//...rest of config
  form: {
    components: {
      field: CustomField,
      input: (props) =>
				props.schemaType?.name === 'string' ? <CustomStringInput {...props} /> : props.renderDefault(props),
    },
  },
})

The result in the studio is that all fields are customized to use the CustomField component which transforms the title and description and adds a border around the field, while only the fields of type string are affected by the CustomStringField a component which adds a character count in bright orange.

Form Components

Preview components

The preview component decides how an object, image, or reference value is displayed in list views. The illustration below shows an example of an array of objects, where each object has a string and an image field defined. The default preview component tries its best to guess which fields should be displayed by introspecting the defined fields of the object.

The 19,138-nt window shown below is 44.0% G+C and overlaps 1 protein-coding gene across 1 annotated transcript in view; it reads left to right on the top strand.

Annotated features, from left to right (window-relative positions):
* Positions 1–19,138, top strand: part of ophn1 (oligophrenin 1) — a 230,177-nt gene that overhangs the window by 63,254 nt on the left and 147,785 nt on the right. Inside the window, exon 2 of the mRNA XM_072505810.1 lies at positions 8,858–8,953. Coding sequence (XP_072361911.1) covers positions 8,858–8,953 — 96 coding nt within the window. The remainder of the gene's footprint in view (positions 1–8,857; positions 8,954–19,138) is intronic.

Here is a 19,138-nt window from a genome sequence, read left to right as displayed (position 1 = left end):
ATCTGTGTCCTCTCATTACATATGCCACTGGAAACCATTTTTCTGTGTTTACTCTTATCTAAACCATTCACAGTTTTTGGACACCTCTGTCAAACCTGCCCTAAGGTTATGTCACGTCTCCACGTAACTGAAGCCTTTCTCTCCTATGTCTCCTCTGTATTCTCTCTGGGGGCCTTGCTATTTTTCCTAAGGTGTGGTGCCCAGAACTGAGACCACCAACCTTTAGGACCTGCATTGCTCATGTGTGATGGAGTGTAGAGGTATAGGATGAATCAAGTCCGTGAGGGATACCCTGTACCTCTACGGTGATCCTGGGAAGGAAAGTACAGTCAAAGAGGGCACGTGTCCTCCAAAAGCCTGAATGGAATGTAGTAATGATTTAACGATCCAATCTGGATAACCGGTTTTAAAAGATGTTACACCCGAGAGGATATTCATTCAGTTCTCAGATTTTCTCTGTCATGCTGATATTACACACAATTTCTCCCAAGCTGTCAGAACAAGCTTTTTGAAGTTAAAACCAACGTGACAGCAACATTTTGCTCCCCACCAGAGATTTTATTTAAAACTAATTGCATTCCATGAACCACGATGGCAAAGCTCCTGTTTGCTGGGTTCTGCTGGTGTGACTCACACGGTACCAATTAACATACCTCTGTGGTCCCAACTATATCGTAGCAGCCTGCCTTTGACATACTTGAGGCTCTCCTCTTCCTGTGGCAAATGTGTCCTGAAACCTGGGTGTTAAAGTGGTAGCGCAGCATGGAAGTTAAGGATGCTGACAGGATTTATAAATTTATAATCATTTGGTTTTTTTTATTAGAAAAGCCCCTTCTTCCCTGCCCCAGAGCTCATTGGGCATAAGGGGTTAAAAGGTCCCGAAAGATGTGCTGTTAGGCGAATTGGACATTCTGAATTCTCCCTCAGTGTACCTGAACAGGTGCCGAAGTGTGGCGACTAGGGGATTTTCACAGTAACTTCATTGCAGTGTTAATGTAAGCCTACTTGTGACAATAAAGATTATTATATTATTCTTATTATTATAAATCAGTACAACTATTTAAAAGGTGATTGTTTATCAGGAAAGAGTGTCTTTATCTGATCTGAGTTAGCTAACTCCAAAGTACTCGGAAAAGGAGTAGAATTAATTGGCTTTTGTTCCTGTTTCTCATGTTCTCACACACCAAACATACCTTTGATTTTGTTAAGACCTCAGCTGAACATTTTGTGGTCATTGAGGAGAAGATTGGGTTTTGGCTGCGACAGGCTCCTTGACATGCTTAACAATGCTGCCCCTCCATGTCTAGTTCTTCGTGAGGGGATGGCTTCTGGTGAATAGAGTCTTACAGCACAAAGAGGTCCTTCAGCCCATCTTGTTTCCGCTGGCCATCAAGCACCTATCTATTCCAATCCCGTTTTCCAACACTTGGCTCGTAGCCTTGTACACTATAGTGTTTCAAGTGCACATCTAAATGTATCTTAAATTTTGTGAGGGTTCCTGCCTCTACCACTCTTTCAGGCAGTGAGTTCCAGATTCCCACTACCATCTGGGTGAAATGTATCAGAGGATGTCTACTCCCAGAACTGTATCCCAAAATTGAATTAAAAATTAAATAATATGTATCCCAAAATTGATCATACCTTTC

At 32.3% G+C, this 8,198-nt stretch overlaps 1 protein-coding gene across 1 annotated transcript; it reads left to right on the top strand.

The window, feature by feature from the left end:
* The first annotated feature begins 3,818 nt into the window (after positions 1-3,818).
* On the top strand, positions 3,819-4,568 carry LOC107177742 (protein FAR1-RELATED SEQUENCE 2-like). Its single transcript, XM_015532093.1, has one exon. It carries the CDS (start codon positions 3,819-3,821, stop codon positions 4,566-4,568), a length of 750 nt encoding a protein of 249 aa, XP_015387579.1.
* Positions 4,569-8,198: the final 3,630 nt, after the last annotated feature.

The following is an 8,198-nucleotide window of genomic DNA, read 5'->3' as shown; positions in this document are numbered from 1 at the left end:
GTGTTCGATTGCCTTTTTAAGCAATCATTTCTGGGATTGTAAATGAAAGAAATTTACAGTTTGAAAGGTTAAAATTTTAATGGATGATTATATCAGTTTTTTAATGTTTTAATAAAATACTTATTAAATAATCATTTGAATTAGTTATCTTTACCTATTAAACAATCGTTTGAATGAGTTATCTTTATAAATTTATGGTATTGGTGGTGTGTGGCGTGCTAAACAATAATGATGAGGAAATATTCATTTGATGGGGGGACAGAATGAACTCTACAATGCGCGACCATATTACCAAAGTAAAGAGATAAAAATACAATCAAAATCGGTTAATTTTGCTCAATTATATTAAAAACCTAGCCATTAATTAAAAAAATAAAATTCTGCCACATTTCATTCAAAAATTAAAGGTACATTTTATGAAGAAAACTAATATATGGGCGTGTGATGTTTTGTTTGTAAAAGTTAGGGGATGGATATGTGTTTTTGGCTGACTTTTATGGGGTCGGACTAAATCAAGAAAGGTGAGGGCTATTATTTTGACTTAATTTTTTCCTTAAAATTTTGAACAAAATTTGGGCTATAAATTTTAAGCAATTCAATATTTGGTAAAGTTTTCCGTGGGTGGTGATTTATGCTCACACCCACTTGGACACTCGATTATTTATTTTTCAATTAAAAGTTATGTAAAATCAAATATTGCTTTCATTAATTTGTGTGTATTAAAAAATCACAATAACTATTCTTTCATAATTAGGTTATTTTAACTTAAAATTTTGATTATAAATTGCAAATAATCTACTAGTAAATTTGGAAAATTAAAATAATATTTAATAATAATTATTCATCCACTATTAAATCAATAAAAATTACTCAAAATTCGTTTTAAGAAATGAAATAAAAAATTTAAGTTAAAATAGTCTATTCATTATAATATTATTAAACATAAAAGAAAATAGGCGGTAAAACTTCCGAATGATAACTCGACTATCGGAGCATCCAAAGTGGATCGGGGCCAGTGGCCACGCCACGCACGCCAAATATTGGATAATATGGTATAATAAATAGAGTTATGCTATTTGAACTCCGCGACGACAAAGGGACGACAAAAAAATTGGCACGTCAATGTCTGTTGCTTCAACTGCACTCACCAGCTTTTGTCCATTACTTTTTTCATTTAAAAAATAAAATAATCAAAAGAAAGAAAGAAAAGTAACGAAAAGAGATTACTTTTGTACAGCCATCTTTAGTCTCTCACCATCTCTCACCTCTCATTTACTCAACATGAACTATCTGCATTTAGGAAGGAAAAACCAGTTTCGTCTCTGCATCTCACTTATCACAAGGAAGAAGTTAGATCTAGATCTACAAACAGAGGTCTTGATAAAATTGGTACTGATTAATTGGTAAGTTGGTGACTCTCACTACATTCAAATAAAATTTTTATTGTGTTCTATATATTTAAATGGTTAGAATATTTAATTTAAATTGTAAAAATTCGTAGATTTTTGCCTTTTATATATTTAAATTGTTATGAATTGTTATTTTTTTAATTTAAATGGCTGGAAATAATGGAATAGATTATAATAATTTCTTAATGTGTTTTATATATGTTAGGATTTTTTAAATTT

Just like with input and field components – it is possible to configure a custom preview component. The custom preview component can be configured either in sanity.config.js, in a plugin, or directly in the schema definition. In the following example, we will configure a custom preview component directly in the schema definition.

To keep things simple, our custom preview component will be a div with a green border that wraps the default preview component rendered using renderDefault. However, it is possible to configure a completely custom component and not use renderDefault.

The following schema definition is what the illustration above represents. Since we want to configure a custom preview component for each object in the array, we add our component to the components.preview property for the object field definition.

// ./custom-array.js

import {defineField} from 'sanity'

// Render a div that wraps the default preview component